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Opinion & Analysis

Government: ‘The insurer of last resort’

By Erika Pozo

The pandemic has given rise to what financial regulators would deem a catastrophic event, testing the solvency and resilience of companies worldwide. While the financial crisis back in 2008 severely stressed international financial institutions, this pandemic has put a significant strain on many vulnerable sectors and, indeed, our public finances.

The crisis has effectively affirmed the role of our government as the insurer of last resort, stepping in to prevent systemic failures and preserve vulnerable businesses and jobs. It is clear that there is an implicit expectation worldwide that governments will intervene and mitigate the damage from emerging risks, be it a bank collapse, health crisis or natural disaster, which is why it is imperative for government to have a comprehensive risk management system of its own, like those imposed on financial institutions such as insurers, to ensure that contingencies are in place for catastrophic eventualities such as this one.

Developing a risk management strategy is imperative and should be an initiative tackled inside the walls of government as well as outside in the wider business community. Government should look to support and encourage companies to strengthen their financial resilience to better prepare themselves for future eventualities, thus reducing the ultimate reliance on public economic packages. Government-funded schemes and programmes targeted to educate and promote risk awareness would be highly beneficial to the smaller business community and would assist small businesses and the self-employed build their resilience. With the UK’s first National Preparedness Committee meeting very recently, it is clear that we should be working towards embedding a risk management culture.

We cannot ignore the reality that government has a finite limit to the resources it can call upon to pay its obligations. With the government having borrowed heavily to finance these extraordinary fiscal interventions, and securing a further £500m borrowing guarantee from the UK, which could mean extra borrowing, we have lost our financial sovereignty. Rebuilding our public finances will now be challenging. With the level of our public debt burdening future generations, restoring our public purse to a sound financial position will require a long-term comprehensive plan, in order for our children and grandchildren to be able to tackle the legacy of debt its governments have engineered.

Furthermore, the extension of the budget for a further 12 months, whilst a convincing argument, has raised a few eyebrows. With a budget deficit expected this year, the evident lack of enthusiasm for effective forecasting and review of departmental costs can be

deemed as reckless as the administration’s spending habits. A zero-based budgeting approach, for the remaining 12-24 month period would have helped contain costs and maintained departmental managers closely aligned with budgetary expectations. However, the manner within which the budget seems to be monitored and controlled gives inevitable rise to wastage and neglect during a time in our economic history where conservative spending is needed.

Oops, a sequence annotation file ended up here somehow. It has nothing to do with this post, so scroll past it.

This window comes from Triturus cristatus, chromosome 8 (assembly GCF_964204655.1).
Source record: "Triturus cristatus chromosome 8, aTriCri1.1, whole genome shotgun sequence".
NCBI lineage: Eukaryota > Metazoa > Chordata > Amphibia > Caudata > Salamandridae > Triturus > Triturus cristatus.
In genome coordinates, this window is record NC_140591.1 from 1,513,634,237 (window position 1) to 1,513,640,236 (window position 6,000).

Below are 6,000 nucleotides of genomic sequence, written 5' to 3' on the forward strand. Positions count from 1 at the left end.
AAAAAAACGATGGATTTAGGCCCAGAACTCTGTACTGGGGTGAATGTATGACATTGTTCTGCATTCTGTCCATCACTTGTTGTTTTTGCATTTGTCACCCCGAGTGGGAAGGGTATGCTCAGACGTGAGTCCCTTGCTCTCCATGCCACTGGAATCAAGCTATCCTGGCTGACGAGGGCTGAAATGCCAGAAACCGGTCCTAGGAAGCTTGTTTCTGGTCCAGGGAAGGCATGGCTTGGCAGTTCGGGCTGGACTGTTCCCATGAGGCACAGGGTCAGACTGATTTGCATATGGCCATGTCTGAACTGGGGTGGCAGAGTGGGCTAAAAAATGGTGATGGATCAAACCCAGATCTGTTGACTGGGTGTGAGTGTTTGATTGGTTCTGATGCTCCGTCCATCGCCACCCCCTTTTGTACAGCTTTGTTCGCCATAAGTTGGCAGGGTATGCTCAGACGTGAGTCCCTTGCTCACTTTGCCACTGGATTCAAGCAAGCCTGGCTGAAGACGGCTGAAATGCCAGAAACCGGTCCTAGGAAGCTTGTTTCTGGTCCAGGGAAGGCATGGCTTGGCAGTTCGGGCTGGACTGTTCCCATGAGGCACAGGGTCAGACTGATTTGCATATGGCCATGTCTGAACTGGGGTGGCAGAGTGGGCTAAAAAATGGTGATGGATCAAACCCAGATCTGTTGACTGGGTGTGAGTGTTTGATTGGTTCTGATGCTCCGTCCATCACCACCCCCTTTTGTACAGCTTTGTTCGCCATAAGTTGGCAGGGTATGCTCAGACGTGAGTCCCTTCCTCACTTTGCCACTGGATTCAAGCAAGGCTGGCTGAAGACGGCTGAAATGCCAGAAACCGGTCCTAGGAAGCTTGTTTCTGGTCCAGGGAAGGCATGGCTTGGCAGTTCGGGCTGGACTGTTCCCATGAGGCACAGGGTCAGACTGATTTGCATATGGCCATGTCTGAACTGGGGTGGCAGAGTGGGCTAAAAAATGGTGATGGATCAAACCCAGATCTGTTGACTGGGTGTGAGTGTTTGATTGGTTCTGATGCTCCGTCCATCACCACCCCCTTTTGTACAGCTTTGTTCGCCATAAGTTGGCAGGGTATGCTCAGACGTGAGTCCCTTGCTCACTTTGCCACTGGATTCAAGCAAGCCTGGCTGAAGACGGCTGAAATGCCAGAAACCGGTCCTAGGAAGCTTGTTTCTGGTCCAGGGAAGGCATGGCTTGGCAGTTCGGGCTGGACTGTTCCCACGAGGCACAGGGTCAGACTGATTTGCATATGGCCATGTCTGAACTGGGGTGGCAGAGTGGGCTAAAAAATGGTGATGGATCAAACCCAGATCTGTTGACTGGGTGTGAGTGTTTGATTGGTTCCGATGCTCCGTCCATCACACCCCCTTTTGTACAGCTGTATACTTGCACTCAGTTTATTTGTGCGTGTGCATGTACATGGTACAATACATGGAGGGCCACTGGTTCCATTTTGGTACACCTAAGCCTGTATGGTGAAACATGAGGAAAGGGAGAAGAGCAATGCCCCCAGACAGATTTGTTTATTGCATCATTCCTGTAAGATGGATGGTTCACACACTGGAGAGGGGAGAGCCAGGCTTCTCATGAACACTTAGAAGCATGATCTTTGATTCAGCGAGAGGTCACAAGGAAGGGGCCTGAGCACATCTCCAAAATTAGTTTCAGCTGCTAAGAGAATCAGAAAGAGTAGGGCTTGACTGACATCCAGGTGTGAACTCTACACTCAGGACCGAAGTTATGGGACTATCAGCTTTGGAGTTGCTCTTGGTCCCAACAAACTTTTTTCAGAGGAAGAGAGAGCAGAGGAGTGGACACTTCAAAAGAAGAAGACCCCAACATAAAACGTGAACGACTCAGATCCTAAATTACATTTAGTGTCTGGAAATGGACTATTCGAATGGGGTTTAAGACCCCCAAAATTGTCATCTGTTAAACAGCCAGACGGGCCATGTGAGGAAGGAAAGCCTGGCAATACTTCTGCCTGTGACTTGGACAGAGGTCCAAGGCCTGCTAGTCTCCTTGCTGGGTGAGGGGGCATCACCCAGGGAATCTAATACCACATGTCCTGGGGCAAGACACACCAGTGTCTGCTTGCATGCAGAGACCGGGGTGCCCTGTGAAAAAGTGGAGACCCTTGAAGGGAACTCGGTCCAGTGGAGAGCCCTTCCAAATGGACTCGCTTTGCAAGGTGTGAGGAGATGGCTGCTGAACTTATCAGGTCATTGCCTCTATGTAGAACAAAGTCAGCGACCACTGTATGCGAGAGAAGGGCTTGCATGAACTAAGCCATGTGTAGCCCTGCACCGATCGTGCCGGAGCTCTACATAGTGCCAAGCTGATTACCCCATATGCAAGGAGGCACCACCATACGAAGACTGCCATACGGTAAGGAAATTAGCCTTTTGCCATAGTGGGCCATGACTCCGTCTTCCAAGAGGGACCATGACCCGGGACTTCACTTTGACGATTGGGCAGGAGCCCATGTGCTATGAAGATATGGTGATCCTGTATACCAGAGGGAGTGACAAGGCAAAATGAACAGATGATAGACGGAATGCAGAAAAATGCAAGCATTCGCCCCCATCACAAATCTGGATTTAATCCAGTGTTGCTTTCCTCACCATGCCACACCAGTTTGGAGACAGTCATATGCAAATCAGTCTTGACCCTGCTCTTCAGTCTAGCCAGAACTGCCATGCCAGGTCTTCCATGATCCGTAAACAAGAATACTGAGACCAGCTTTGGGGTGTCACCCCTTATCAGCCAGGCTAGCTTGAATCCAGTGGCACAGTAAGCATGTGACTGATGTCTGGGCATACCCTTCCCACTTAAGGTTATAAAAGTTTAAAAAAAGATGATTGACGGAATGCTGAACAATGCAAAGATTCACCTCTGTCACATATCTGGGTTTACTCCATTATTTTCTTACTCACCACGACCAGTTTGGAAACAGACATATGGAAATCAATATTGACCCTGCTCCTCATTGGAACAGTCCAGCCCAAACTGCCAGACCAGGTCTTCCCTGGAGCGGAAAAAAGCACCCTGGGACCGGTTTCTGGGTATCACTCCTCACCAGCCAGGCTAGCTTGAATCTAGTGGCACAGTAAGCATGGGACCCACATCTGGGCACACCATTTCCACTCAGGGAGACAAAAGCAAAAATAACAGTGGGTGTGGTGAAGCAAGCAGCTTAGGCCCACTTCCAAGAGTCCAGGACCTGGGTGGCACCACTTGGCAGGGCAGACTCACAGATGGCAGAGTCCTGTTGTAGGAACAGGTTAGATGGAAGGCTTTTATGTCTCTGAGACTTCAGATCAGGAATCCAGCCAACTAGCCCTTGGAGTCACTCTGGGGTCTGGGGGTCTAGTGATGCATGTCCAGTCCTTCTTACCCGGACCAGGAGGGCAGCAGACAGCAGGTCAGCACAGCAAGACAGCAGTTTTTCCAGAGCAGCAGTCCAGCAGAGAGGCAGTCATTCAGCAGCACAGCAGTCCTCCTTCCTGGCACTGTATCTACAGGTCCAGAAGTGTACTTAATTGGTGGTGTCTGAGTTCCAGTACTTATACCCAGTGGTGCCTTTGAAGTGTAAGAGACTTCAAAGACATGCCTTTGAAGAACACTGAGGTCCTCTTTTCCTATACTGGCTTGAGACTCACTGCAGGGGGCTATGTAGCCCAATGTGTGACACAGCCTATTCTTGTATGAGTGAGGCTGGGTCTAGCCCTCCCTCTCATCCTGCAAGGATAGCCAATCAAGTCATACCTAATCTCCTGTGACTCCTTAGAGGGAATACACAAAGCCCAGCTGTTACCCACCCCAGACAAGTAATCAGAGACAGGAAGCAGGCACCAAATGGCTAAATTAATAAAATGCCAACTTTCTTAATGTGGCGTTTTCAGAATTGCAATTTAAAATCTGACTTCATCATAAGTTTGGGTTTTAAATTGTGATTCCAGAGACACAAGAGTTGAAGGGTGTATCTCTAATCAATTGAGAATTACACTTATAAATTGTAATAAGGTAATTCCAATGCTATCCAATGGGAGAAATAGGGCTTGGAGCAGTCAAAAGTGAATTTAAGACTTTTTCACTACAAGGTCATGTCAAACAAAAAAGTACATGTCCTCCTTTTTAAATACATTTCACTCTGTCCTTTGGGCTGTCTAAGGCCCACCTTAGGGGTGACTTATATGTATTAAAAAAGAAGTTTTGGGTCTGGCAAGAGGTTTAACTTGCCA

The 24 month performance to 31 March 2021 will see the public balance sheet significantly stressed, with the debt-to-GDP ratio reaching historic unprecedented levels. The questions being asked from all across the political spectrum are; how will this debt be managed and repaid, and ultimately how many generations will be affected?

We must establish what level of public debt is acceptable to pass on to the next generation, as opposed to what is legally permissible, as failing to consider the long-term effects will entrench intergenerational unfairness and constrain future governments in the decisions they will be able to make. It is also vital to assess the long-term benefits and sustainability of the spend. Are we developing ‘good debt’ by investing in long-term sustainable options, such as diversifying into sectors within the green economy and upskilling our workforce, or are we committed to ‘bad debt’ that will not enhance our quality of life or deliver anything of value to our future generations.

With no long-term vision setting out financial objectives which protect the tax-payer, there is widespread concern over our financial strength and the stewardship of our economic resources. A long-term financial plan within a risk management framework must be developed and communicated in a transparent manner. This would help regain public confidence and raise the level of acceptance of any fiscal changes that may be required.

Erika Pozo is a finance professional. She stood as a candidate for Together Gibraltar at the last general election.

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